10. Have some rules regarding dress codes and hairstyles. This is a good place for negotiating. The job of the adolescent is to shock her mom or dad! Most of the time, her desires to wear extreme clothing or hairstyles is directly correlated to the parent's vulnerability to the shock value. If you are horrified that your son wants to wear 36-inch wide bell bottom jeans, you might want to compromise and allow 24-inch wide. If your daughter wants to dye her hair purple, don't freak out. Encourage her to buy non-permanent dye and allow her to do it for a weekend. Compromise a little, and don't let your shock show. The motivation for the extreme will probably wane.
11. Have the right attitude about single-parenting. Grown-ups and kids do better when single parenthood is perceived as a viable option and not as a pathological situation. Start with a positive attitude and focus on the benefits of single parenting (e.g., less conflict and tension in the home). Many single moms treasure their newfound autonomy and independence and feel hopeful about the future.
12. If you are feeling overwhelmed, depressed, anxious or stressed, get professional help. A competent therapist can help you find the light at the end of the tunnel. A great support system will contribute to your ability to be a good parent and raise good children!
13. Let your adolescents know that they are always welcome to talk to you anytime no matter what time day or night. Adolescents needs their moms and dads during the difficult years despite the bad attitudes.
14. Make sure that you keep communication with your adolescents. Be concerned when they stop talking to you for long periods of time. You want them to be open with you and able to talk to you about boys or even girls and any other issues going on.
15. Set tough consequences for dishonesty and lateness without a phone call. Setting blanket curfews based on age can be pointless because if there is no reason for a adolescent to be out until 11 p.m., then the curfew for that night should be earlier. "Cruising" and hanging out until curfew provides more time to look for trouble. Find out where your adolescent is going, who she will be with, and what she will be doing. Base curfew times on what she has planned. If she's going to a 7:30 p.m. movie, then set the curfew for 10 p.m. Let her know you expect a phone call 30 minutes before she expects to be late, not five minutes.
16. Show respect for the other parent (assuming you are divorced). A week before your six-month meeting with your adolescent, call the other parent and talk about how things have been going in each household. Find out about any new rules and issues that have come up. Talk about how you might help reinforce the rules in the other household. Even though you may have different rules, respect the other parent's opinion and explain to your adolescent that you are each entitled to make different rules for your separate homes. Don't try to change the rules in the other home, but do show support if you can for the other parenting style. If you think a style is extreme or hurtful, consult with an adolescent counselor to make sure the other parent isn't engaging in harmful discipline. Most of the time, though, there is a wide range of healthy variations in parenting styles that will not adversely affect your adolescent's emotional welfare. Explain to your adolescent that when she enters the workforce, she will be forced to work within varying guidelines in different companies and with different supervisors, so operating under moderately different household guidelines should be respected and will be good training for her future.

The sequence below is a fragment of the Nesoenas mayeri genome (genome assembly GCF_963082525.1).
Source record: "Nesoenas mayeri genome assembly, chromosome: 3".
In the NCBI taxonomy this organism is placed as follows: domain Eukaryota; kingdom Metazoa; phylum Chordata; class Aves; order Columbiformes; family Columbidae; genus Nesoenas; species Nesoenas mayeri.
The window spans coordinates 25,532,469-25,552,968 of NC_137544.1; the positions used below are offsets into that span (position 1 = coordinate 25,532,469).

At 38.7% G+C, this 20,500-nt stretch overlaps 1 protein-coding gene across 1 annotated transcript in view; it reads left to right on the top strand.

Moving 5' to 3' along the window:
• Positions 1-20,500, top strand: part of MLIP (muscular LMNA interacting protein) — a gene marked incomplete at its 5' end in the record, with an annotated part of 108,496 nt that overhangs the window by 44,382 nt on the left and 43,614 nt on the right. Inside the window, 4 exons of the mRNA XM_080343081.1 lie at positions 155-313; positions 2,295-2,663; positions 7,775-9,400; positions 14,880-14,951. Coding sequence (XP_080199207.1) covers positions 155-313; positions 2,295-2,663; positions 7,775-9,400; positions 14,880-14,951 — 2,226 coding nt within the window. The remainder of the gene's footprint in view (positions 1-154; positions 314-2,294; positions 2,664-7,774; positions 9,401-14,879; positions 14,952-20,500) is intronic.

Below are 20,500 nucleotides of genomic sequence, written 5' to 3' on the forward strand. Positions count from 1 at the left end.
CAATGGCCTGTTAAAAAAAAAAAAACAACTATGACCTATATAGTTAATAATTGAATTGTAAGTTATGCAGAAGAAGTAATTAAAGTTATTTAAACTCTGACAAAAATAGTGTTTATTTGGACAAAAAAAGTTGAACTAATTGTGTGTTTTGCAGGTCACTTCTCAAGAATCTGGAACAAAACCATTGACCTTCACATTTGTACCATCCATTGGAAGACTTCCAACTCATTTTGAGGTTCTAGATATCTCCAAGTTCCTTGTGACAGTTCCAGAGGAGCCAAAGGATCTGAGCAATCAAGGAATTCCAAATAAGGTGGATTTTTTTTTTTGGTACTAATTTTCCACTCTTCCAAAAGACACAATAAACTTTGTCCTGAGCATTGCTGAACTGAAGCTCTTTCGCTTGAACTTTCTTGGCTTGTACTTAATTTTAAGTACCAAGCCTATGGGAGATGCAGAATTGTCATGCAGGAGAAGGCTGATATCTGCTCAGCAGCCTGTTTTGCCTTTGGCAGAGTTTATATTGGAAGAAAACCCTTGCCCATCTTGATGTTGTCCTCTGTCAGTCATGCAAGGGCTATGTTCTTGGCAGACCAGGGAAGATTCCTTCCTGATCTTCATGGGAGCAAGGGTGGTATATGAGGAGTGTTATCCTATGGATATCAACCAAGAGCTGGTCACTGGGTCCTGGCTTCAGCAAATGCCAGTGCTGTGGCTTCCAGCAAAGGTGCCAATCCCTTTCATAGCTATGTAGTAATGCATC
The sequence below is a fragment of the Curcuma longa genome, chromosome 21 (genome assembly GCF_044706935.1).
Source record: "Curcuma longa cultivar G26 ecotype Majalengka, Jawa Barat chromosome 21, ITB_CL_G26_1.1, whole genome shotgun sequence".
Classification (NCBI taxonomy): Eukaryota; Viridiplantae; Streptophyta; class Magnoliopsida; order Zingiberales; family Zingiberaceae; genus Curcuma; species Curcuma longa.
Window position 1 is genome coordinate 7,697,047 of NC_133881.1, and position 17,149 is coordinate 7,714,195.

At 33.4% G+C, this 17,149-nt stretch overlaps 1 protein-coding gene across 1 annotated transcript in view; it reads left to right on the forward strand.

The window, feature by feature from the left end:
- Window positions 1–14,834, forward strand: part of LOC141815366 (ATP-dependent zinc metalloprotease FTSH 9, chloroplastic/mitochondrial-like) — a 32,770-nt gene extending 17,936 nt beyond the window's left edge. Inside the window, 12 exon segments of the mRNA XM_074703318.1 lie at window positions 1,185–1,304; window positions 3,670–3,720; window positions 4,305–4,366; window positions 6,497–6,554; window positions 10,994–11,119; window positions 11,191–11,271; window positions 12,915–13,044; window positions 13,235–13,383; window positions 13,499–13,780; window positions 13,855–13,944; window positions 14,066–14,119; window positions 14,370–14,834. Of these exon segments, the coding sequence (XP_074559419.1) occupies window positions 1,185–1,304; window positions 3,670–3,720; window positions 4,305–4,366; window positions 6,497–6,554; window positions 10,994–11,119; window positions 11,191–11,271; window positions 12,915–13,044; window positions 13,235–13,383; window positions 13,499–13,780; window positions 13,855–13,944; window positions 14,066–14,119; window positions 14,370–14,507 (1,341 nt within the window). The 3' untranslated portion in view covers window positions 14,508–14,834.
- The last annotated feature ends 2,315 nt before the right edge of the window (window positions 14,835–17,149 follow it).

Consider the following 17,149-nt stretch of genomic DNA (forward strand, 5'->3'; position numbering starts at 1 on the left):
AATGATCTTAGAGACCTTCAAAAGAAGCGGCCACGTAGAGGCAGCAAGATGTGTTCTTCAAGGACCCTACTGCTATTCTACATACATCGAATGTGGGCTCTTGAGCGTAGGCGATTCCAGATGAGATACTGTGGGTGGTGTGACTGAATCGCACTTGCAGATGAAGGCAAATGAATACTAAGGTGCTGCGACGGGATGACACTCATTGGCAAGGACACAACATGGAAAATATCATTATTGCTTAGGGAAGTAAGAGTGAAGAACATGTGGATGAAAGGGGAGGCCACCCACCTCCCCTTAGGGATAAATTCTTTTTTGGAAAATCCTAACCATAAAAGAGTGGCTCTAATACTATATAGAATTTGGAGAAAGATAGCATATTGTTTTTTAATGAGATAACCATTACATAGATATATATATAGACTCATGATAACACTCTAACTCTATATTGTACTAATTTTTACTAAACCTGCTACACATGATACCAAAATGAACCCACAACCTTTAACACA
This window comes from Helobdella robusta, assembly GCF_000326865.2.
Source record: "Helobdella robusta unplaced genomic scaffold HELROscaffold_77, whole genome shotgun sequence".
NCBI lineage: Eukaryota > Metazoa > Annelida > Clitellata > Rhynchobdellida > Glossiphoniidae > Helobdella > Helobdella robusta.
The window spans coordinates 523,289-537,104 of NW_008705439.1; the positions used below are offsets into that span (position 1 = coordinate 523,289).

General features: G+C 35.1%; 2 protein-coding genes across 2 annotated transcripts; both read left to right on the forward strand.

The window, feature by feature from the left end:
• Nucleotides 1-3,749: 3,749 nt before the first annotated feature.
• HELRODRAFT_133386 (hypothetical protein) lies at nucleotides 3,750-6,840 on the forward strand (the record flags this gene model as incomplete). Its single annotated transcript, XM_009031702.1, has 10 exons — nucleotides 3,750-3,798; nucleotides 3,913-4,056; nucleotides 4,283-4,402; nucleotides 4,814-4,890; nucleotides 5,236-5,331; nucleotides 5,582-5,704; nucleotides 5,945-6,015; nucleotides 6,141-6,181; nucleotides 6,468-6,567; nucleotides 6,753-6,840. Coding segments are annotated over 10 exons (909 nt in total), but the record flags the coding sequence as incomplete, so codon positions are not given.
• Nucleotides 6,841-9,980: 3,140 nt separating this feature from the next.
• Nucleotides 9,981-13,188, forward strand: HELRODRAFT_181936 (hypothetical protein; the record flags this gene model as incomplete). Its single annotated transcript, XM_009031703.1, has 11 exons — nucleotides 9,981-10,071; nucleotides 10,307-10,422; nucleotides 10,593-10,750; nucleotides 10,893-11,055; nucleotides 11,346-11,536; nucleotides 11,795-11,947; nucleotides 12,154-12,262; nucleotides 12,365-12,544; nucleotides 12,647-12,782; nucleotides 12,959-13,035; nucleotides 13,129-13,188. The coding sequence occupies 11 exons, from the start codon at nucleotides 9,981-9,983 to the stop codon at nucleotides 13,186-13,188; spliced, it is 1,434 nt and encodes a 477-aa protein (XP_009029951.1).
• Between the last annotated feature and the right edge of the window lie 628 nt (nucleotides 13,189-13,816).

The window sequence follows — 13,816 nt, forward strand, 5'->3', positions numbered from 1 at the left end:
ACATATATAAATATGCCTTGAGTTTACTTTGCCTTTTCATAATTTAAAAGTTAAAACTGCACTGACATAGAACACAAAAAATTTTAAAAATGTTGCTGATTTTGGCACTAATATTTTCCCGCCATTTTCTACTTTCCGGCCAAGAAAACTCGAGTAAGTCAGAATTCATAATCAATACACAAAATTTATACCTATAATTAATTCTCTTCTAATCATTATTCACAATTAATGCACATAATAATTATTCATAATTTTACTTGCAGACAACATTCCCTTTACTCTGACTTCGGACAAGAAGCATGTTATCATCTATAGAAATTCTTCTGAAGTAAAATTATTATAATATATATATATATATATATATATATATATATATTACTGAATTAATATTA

17. Take care of yourself. It is critical for your kid's well being for you to take care of yourself. There are times when you feel like you need a break. Ask other single moms and dads to trade babysitting or hire a mother's helper. Pay special attention to diet, exercise, stress management, and getting a good night's sleep. Learn relaxation, yoga, meditation, visualization, or whatever healthy coping skill allows you to relieve stress and tension. Take a walk, read a book, call a friend, take a nap (my personal favorite). A stressed out parent results in stressed out children.
18. Talk to your adolescents about sex, divorce, and drugs. You can even talk to them about birth control if they are willing to listen. This is important that your adolescents are informed about important issues regarding sex and drugs.
19. They need encouragement to do well in school. Adolescents usually want the approval of their moms and dads. They want to know that you are very happy when they get good grades in school.
20. Create realistic and enforceable boundaries. The earlier this is done the better. Let your adolescent know that you will negotiate boundaries every six months, in January and June, for instance. This means that twice a year, you will sit down with her and discuss important rules and appropriate consequences for her age. Let her come up with ideas so that she will be more apt to comply. Topics to discuss should include:
- Appropriate places for hanging out with friends. If R-rated movies are against your rules, make that clear. If your adolescent is driving, make specific rules about when and how often she can use the car and who will pay for expenses.
- Household chores, job expectations and church and/or social responsibilities.
- How time is spent after school and on school nights.
- How time is spent at home during summer break and on weekends.
- What your expectations are for completing homework and chores before talking on the phone or visiting with friends, and when she should be in bed with the lights out.
My Out-of-Control Teen: Help for Parents of Defiant Teens